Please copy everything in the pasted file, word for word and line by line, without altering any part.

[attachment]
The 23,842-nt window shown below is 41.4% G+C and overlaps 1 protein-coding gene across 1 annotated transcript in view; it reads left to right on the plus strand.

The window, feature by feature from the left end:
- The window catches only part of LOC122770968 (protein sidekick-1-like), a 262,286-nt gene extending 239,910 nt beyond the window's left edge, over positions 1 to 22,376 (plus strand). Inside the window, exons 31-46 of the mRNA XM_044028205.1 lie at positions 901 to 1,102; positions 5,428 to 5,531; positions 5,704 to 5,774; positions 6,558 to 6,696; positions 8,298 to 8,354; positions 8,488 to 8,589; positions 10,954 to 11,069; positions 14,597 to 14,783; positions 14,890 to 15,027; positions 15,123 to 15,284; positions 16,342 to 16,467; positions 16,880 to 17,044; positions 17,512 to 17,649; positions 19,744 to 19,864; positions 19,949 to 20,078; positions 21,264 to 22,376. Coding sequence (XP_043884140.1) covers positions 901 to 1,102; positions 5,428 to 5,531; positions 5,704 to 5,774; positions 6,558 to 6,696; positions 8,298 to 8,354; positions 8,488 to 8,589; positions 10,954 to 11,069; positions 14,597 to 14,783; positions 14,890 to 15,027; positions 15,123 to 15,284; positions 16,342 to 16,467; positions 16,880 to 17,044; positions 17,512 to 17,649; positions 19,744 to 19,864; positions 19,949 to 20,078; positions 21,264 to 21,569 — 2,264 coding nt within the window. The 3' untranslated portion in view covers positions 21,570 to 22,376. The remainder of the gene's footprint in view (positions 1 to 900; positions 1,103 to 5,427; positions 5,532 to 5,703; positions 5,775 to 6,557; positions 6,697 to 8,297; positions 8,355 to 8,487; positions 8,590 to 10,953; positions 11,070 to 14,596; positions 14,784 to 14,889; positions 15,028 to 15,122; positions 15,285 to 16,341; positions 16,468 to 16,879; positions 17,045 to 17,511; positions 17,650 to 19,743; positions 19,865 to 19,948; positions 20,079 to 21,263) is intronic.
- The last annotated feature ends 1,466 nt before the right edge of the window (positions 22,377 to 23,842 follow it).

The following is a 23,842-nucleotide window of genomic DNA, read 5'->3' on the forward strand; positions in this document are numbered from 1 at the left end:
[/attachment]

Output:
The 23,842-nt window shown below is 41.4% G+C and overlaps 1 protein-coding gene across 1 annotated transcript in view; it reads left to right on the plus strand.

The window, feature by feature from the left end:
- The window catches only part of LOC122770968 (protein sidekick-1-like), a 262,286-nt gene extending 239,910 nt beyond the window's left edge, over positions 1 to 22,376 (plus strand). Inside the window, exons 31-46 of the mRNA XM_044028205.1 lie at positions 901 to 1,102; positions 5,428 to 5,531; positions 5,704 to 5,774; positions 6,558 to 6,696; positions 8,298 to 8,354; positions 8,488 to 8,589; positions 10,954 to 11,069; positions 14,597 to 14,783; positions 14,890 to 15,027; positions 15,123 to 15,284; positions 16,342 to 16,467; positions 16,880 to 17,044; positions 17,512 to 17,649; positions 19,744 to 19,864; positions 19,949 to 20,078; positions 21,264 to 22,376. Coding sequence (XP_043884140.1) covers positions 901 to 1,102; positions 5,428 to 5,531; positions 5,704 to 5,774; positions 6,558 to 6,696; positions 8,298 to 8,354; positions 8,488 to 8,589; positions 10,954 to 11,069; positions 14,597 to 14,783; positions 14,890 to 15,027; positions 15,123 to 15,284; positions 16,342 to 16,467; positions 16,880 to 17,044; positions 17,512 to 17,649; positions 19,744 to 19,864; positions 19,949 to 20,078; positions 21,264 to 21,569 — 2,264 coding nt within the window. The 3' untranslated portion in view covers positions 21,570 to 22,376. The remainder of the gene's footprint in view (positions 1 to 900; positions 1,103 to 5,427; positions 5,532 to 5,703; positions 5,775 to 6,557; positions 6,697 to 8,297; positions 8,355 to 8,487; positions 8,590 to 10,953; positions 11,070 to 14,596; positions 14,784 to 14,889; positions 15,028 to 15,122; positions 15,285 to 16,341; positions 16,468 to 16,879; positions 17,045 to 17,511; positions 17,650 to 19,743; positions 19,865 to 19,948; positions 20,079 to 21,263) is intronic.
- The last annotated feature ends 1,466 nt before the right edge of the window (positions 22,377 to 23,842 follow it).

The following is a 23,842-nucleotide window of genomic DNA, read 5'->3' on the forward strand; positions in this document are numbered from 1 at the left end: